ADI training – my first student on a proper driving lesson

My First student on a proper driving lesson

Well, today I took my First student for a proper driving lesson, no role play, the real thing.

My Student was a young man who had been near test standard 5 or more years ago but hadn’t driven since.

So, my plan was to pick him up and drive him somewhere quite to get him started, after all he’d probably be very rusty & would appreciate starting from a easier location than in a busy area of Hull.

I was apprehensive because it was my first time instructing after more than a 25 break, and I also had the eagle eyed Stu sat in the back to evaluate my performance and offer recommendations.

As it turned out Stu proved he was also useful as my personal assistant, responsible for passing my training workbooks from the back seat when I needed them.

Next time I’ll get him to fetch the starbucks 🙂

After meeting my student and explaining the plan to drive him to location, I asked him about his previous experience on the way, and why he hadn’t taken lessons for over 5 years.

He was nervous, which was evident from his shaking hands, but I reassured him that the lesson would go well, and he would enjoy his time with me.

Having no previous knowledge of his ability, I asked if he had any concerns or worries from past lessons, and suggested we should start with a drive which would help him get used to the car as well as me and Stu.

We both agreed that was a good idea, and before getting underway I asked him if his seat and mirrors were adjusted correctly, and if he could recall where the blind spots were.

We then spoke about the balance of responsibility, and how much input he wanted and needed, and that that responsibility might alter during the lesson.

I also assured him  that I had dual controls, but would only use them as a last resort, and if I did use them, I’d let him know, and we’d pull up and talk about it.

He asked for a dry run through the gear box with the engine off, and I also suggested he take a few attempts at finding biting point with the engine running.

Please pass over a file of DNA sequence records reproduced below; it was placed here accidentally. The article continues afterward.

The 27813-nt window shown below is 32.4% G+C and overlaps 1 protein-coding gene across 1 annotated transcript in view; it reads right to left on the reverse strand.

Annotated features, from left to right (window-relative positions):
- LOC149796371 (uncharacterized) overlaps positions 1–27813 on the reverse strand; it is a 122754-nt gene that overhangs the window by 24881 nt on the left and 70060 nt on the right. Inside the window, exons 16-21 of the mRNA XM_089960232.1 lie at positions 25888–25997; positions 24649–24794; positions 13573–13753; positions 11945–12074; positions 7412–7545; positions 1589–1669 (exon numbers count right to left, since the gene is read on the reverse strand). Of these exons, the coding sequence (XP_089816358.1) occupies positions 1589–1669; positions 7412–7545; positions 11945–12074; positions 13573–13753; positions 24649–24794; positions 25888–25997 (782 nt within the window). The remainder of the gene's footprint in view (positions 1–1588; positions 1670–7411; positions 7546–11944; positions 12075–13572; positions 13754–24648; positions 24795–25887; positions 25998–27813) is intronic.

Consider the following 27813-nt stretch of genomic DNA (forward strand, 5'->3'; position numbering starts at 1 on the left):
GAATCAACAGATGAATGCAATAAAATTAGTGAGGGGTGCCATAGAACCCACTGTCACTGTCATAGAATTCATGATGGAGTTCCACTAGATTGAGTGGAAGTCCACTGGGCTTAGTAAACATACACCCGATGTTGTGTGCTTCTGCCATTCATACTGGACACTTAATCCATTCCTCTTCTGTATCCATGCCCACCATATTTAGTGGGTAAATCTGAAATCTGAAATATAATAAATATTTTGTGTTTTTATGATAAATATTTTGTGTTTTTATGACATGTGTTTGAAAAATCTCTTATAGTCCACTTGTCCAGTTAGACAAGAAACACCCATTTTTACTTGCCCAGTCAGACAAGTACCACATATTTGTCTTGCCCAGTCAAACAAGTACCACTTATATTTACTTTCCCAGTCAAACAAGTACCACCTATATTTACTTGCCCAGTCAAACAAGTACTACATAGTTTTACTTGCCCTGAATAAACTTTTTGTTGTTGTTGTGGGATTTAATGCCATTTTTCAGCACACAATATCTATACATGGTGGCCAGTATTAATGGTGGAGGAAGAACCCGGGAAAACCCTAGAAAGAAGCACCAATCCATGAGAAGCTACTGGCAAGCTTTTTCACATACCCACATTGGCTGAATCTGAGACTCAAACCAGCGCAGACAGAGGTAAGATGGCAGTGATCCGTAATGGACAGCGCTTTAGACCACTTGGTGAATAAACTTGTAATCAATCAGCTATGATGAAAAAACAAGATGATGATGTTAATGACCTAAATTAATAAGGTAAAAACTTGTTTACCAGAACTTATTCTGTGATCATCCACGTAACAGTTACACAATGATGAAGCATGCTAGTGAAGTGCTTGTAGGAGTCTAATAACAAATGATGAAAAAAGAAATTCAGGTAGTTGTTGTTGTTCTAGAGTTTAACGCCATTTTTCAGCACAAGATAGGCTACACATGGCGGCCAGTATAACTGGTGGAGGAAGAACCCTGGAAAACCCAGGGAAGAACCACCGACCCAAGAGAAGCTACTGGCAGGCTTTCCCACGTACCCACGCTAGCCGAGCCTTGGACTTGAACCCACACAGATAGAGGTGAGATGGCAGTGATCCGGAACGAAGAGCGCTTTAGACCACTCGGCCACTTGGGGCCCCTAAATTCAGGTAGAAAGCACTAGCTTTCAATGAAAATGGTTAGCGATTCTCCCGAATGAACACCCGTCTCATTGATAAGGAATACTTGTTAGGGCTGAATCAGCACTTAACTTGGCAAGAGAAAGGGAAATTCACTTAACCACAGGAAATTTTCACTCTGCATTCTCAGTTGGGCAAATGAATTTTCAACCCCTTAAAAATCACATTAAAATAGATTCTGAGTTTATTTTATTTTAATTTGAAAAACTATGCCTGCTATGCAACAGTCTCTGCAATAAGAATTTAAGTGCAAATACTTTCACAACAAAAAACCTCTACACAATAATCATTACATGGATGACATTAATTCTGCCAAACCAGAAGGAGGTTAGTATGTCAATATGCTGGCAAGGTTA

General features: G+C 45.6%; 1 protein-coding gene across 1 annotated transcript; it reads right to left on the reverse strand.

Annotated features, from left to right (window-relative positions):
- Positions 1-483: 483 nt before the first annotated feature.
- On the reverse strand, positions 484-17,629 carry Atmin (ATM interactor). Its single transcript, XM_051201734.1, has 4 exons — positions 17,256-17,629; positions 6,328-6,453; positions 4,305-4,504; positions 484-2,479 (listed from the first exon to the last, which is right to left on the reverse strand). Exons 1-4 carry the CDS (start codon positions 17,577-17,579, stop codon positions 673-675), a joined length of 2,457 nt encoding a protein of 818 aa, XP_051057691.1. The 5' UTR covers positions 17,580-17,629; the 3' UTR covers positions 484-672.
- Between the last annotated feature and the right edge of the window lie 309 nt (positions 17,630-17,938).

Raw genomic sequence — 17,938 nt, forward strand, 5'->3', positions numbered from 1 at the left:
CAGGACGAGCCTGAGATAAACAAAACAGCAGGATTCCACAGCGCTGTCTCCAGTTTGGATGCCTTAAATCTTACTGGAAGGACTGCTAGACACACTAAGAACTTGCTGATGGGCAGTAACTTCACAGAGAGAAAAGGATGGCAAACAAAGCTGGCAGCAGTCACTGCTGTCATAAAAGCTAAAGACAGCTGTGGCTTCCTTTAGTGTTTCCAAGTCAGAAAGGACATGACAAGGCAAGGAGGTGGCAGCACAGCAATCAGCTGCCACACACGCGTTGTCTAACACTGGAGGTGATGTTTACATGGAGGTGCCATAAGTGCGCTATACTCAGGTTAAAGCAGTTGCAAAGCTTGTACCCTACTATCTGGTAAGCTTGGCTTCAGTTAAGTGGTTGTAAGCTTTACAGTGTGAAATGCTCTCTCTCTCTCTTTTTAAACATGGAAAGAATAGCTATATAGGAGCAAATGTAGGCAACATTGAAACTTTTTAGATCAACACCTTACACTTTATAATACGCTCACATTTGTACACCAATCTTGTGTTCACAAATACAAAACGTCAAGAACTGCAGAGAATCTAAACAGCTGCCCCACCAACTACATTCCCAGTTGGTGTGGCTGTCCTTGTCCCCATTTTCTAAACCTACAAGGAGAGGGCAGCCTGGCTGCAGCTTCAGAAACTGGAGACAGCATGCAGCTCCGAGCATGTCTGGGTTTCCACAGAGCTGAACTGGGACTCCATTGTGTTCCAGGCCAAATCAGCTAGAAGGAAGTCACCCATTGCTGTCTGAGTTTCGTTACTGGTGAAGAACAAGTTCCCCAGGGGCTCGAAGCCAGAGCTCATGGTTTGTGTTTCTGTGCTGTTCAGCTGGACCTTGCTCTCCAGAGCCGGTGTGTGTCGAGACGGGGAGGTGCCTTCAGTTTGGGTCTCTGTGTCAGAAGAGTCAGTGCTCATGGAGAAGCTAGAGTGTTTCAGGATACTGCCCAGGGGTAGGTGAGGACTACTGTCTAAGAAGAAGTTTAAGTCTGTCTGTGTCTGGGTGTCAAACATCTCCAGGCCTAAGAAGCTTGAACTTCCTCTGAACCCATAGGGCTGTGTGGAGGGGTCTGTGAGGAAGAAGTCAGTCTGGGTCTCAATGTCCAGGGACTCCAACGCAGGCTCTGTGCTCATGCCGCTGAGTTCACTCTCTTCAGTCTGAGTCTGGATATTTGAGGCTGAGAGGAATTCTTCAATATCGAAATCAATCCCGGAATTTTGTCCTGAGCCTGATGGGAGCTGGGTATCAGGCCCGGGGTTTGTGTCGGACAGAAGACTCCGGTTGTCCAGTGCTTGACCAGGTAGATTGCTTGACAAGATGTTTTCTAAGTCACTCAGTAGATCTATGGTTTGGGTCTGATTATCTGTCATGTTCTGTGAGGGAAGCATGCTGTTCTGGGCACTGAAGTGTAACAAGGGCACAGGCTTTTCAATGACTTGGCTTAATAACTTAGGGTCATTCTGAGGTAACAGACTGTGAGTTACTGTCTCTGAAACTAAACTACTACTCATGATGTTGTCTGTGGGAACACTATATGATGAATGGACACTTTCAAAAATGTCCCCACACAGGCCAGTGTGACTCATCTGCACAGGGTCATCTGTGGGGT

Ok, “ready to move” Yes, “then move away when it’s safe please was my instruction.

I was prepared for him to stall (negative) but he moved the car with very little problem. “well done”, I said “that was nice & smooth” (early praise).

After 8 minutes of driving a fairly basic route we pulled over to the left. This was my chance to workout the lesson plan.

His driving was as expected rusty, but it was his driving position that was my first focus and in need of immediate attention.

He drove way too far to the right, and a mile away from park cars, which left oncoming vehicles needing to move to the left.

He also had a habit of cutting left turns resulting in the rear wheel nearly mounting the kerb on several occasions.

Time for Mr fix it, ta dah.

Right, I said; “How do you feel that went.

“I was a bit scared he said but it wasn’t as bad as I expected”.

“Yeah, I completely understand why you would be scared after 5 years, but you did well, your move away was good, as was your gear changing” I said.

“What do you think about your driving position” I said, “especially during normal driving, and passing parked vehicles”?

“I’m terrible with distance, and scared of hitting parked cars” he said

“Yes, I understand why you would be scared of hitting parked cars, do you feel you move further to the right to compensate” I said.

“I’m not sure how far I am from the left” he said.

So, we agreed the distance required from the left hand side of the carriageway, and an adequate distance from parked cars.

We also made sure we both agreed on a measure, for example I asked him what a meter looked like to him, He demonstrated using his hands with a gap of only half a meter, so that was a big learn for him.

We spoke about the result of being too far right or left and the danger of colliding with other road users, parked cars and even the kerb.

We also spoke about cutting the left corners, and I explained why this happens, and the dangers of getting it wrong .

“So, if we were to go back over that route again, how would you handle it differently?” I said.

He explained what he would do differently, and we agreed on his aims and objectives for the lesson.

After the lesson I reflected on my performance with Stu. We agreed it went pretty well, my student gained in confidence and ability, and I felt I’d done an okay lesson.

Sure, I was in control of the lesson, but I felt my communication skills needed work, and I also knew I needed to involve my student more, giving him an input in the lessons direction and content, and allowing him a more active role in the decision making process.

This was also confirmed by Stu after the lesson.

So, the big take from today’s lesson is communication, it’s a two way thing. I should treat the lesson more as a conversation in which my student and I talk about their goals, and how between us we can acheive them.

Until the next outing

See Ya.